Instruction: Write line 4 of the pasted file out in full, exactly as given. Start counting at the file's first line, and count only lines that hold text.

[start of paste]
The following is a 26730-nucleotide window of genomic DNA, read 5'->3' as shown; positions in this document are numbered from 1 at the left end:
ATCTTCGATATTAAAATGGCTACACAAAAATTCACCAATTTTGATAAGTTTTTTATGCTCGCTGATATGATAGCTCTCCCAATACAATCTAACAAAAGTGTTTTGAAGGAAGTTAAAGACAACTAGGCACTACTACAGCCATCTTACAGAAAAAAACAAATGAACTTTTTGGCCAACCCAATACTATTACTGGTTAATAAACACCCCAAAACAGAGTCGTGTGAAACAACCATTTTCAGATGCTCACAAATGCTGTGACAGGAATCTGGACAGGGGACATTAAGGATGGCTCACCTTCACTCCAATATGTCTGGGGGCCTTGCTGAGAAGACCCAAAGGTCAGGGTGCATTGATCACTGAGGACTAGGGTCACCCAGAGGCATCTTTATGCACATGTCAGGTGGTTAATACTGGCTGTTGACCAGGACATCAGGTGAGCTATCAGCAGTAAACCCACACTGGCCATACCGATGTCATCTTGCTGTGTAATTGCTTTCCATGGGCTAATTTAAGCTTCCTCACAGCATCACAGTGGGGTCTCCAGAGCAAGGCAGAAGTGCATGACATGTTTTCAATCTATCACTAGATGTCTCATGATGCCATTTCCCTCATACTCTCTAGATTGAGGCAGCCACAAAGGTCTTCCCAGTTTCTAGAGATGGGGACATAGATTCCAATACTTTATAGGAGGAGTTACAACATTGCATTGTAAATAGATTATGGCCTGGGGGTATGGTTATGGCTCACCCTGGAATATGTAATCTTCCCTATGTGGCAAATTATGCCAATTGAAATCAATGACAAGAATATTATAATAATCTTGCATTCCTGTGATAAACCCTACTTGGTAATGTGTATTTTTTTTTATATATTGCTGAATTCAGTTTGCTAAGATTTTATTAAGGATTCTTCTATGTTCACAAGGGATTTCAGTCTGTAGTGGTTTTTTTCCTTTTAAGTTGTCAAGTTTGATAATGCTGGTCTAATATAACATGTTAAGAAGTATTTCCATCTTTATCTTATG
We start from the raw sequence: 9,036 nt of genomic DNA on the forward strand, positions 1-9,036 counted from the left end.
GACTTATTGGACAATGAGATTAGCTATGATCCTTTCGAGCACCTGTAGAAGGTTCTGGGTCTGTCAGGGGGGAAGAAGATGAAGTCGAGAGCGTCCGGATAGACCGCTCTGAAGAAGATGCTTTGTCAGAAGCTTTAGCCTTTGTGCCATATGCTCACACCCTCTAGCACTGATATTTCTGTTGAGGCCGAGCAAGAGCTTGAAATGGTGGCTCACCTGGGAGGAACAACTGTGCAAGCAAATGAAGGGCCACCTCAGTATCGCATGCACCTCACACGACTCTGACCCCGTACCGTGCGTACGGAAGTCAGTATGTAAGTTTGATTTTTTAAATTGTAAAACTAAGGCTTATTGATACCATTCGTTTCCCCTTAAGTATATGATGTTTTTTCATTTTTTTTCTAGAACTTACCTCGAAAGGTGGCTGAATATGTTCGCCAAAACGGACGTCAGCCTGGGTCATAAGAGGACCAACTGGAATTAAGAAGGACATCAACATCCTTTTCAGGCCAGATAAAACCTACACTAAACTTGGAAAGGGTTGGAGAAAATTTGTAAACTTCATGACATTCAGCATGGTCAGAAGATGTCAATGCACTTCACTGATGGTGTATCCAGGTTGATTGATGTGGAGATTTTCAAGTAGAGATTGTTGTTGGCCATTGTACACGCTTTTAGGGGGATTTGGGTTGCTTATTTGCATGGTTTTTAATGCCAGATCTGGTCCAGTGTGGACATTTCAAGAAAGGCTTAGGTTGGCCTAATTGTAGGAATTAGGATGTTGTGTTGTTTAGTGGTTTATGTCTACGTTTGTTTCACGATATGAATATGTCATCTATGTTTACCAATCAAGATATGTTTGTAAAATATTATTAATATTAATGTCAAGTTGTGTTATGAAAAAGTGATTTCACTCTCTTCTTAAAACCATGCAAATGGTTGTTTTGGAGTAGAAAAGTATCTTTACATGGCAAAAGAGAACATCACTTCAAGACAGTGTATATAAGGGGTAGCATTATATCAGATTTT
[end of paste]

GACTTATTGGACAATGAGATTAGCTATGATCCTTTCGAGCACCTGTAGAAGGTTCTGGGTCTGTCAGGGGGGAAGAAGATGAAGTCGAGAGCGTCCGGATAGACCGCTCTGAAGAAGATGCTTTGTCAGAAGCTTTAGCCTTTGTGCCATATGCTCACACCCTCTAGCACTGATATTTCTGTTGAGGCCGAGCAAGAGCTTGAAATGGTGGCTCACCTGGGAGGAACAACTGTGCAAGCAAATGAAGGGCCACCTCAGTATCGCATGCACCTCACACGACTCTGACCCCGTACCGTGCGTACGGAAGTCAGTATGTAAGTTTGATTTTTTAAATTGTAAAACTAAGGCTTATTGATACCATTCGTTTCCCCTTAAGTATATGATGTTTTTTCATTTTTTTTCTAGAACTTACCTCGAAAGGTGGCTGAATATGTTCGCCAAAACGGACGTCAGCCTGGGTCATAAGAGGACCAACTGGAATTAAGAAGGACATCAACATCCTTTTCAGGCCAGATAAAACCTACACTAAACTTGGAAAGGGTTGGAGAAAATTTGTAAACTTCATGACATTCAGCATGGTCAGAAGATGTCAATGCACTTCACTGATGGTGTATCCAGGTTGATTGATGTGGAGATTTTCAAGTAGAGATTGTTGTTGGCCATTGTACACGCTTTTAGGGGGATTTGGGTTGCTTATTTGCATGGTTTTTAATGCCAGATCTGGTCCAGTGTGGACATTTCAAGAAAGGCTTAGGTTGGCCTAATTGTAGGAATTAGGATGTTGTGTTGTTTAGTGGTTTATGTCTACGTTTGTTTCACGATATGAATATGTCATCTATGTTTACCAATCAAGATATGTTTGTAAAATATTATTAATATTAATGTCAAGTTGTGTTATGAAAAAGTGATTTCACTCTCTTCTTAAAACCATGCAAATGGTTGTTTTGGAGTAGAAAAGTATCTTTACATGGCAAAAGAGAACATCACTTCAAGACAGTGTATATAAGGGGTAGCATTATATCAGATTTT